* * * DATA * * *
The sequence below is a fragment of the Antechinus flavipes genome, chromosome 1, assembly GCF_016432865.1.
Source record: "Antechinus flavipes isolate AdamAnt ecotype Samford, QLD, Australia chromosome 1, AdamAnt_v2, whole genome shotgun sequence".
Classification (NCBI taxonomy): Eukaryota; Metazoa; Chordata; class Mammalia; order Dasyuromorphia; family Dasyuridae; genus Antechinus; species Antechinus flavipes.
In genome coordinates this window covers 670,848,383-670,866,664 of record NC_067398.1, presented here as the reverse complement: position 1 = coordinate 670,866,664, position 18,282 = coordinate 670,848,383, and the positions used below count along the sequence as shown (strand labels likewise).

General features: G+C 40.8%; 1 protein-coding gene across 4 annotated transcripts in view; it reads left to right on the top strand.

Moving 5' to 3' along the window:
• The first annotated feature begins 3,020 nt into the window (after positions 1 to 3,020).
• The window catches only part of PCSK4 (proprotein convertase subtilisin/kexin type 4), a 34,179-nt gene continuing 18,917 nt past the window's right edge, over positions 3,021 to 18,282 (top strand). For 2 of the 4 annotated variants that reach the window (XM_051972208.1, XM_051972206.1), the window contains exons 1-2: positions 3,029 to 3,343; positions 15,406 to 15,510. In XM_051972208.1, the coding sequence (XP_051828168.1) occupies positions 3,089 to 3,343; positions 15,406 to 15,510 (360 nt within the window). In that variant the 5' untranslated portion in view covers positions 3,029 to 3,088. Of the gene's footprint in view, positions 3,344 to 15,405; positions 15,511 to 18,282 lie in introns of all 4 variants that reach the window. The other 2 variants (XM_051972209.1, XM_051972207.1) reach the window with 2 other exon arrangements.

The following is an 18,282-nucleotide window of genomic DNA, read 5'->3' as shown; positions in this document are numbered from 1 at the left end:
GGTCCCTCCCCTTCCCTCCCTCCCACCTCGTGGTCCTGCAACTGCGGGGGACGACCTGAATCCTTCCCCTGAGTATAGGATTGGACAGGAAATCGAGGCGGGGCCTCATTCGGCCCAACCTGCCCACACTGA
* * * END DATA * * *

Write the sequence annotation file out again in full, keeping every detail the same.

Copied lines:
The sequence below is a fragment of the Antechinus flavipes genome, chromosome 1, assembly GCF_016432865.1.
Source record: "Antechinus flavipes isolate AdamAnt ecotype Samford, QLD, Australia chromosome 1, AdamAnt_v2, whole genome shotgun sequence".
Classification (NCBI taxonomy): Eukaryota; Metazoa; Chordata; class Mammalia; order Dasyuromorphia; family Dasyuridae; genus Antechinus; species Antechinus flavipes.
In genome coordinates this window covers 670,848,383-670,866,664 of record NC_067398.1, presented here as the reverse complement: position 1 = coordinate 670,866,664, position 18,282 = coordinate 670,848,383, and the positions used below count along the sequence as shown (strand labels likewise).

General features: G+C 40.8%; 1 protein-coding gene across 4 annotated transcripts in view; it reads left to right on the top strand.

Moving 5' to 3' along the window:
• The first annotated feature begins 3,020 nt into the window (after positions 1 to 3,020).
• The window catches only part of PCSK4 (proprotein convertase subtilisin/kexin type 4), a 34,179-nt gene continuing 18,917 nt past the window's right edge, over positions 3,021 to 18,282 (top strand). For 2 of the 4 annotated variants that reach the window (XM_051972208.1, XM_051972206.1), the window contains exons 1-2: positions 3,029 to 3,343; positions 15,406 to 15,510. In XM_051972208.1, the coding sequence (XP_051828168.1) occupies positions 3,089 to 3,343; positions 15,406 to 15,510 (360 nt within the window). In that variant the 5' untranslated portion in view covers positions 3,029 to 3,088. Of the gene's footprint in view, positions 3,344 to 15,405; positions 15,511 to 18,282 lie in introns of all 4 variants that reach the window. The other 2 variants (XM_051972209.1, XM_051972207.1) reach the window with 2 other exon arrangements.

The following is an 18,282-nucleotide window of genomic DNA, read 5'->3' as shown; positions in this document are numbered from 1 at the left end:
GGTCCCTCCCCTTCCCTCCCTCCCACCTCGTGGTCCTGCAACTGCGGGGGACGACCTGAATCCTTCCCCTGAGTATAGGATTGGACAGGAAATCGAGGCGGGGCCTCATTCGGCCCAACCTGCCCACACTGA